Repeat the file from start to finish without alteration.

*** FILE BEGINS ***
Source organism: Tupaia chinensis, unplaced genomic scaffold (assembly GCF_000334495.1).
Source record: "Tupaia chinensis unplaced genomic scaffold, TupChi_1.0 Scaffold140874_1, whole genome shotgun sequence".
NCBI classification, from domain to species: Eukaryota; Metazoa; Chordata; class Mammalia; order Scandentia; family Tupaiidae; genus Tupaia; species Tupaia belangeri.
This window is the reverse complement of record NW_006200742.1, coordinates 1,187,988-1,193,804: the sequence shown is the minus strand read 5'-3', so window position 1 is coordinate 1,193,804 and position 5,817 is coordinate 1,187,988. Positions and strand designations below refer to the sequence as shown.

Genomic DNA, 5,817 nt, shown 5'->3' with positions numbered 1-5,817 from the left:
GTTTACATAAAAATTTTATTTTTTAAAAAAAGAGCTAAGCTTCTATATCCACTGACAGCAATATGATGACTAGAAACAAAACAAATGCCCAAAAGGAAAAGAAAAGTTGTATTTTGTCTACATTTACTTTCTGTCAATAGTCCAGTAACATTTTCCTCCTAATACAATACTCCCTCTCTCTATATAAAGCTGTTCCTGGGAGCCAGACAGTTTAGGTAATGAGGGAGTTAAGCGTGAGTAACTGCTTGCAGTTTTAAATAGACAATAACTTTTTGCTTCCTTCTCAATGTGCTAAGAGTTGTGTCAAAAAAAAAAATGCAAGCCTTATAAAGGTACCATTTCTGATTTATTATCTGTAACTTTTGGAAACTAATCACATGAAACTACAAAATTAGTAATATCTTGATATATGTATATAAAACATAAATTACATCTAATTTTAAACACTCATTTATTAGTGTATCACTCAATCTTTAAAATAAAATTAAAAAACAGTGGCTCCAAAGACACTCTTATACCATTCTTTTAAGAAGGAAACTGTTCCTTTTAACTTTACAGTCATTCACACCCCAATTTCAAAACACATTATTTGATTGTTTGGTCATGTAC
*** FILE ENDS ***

Source organism: Tupaia chinensis, unplaced genomic scaffold (assembly GCF_000334495.1).
Source record: "Tupaia chinensis unplaced genomic scaffold, TupChi_1.0 Scaffold140874_1, whole genome shotgun sequence".
NCBI classification, from domain to species: Eukaryota; Metazoa; Chordata; class Mammalia; order Scandentia; family Tupaiidae; genus Tupaia; species Tupaia belangeri.
This window is the reverse complement of record NW_006200742.1, coordinates 1,187,988-1,193,804: the sequence shown is the minus strand read 5'-3', so window position 1 is coordinate 1,193,804 and position 5,817 is coordinate 1,187,988. Positions and strand designations below refer to the sequence as shown.

Genomic DNA, 5,817 nt, shown 5'->3' with positions numbered 1-5,817 from the left:
GTTTACATAAAAATTTTATTTTTTAAAAAAAGAGCTAAGCTTCTATATCCACTGACAGCAATATGATGACTAGAAACAAAACAAATGCCCAAAAGGAAAAGAAAAGTTGTATTTTGTCTACATTTACTTTCTGTCAATAGTCCAGTAACATTTTCCTCCTAATACAATACTCCCTCTCTCTATATAAAGCTGTTCCTGGGAGCCAGACAGTTTAGGTAATGAGGGAGTTAAGCGTGAGTAACTGCTTGCAGTTTTAAATAGACAATAACTTTTTGCTTCCTTCTCAATGTGCTAAGAGTTGTGTCAAAAAAAAAAATGCAAGCCTTATAAAGGTACCATTTCTGATTTATTATCTGTAACTTTTGGAAACTAATCACATGAAACTACAAAATTAGTAATATCTTGATATATGTATATAAAACATAAATTACATCTAATTTTAAACACTCATTTATTAGTGTATCACTCAATCTTTAAAATAAAATTAAAAAACAGTGGCTCCAAAGACACTCTTATACCATTCTTTTAAGAAGGAAACTGTTCCTTTTAACTTTACAGTCATTCACACCCCAATTTCAAAACACATTATTTGATTGTTTGGTCATGTAC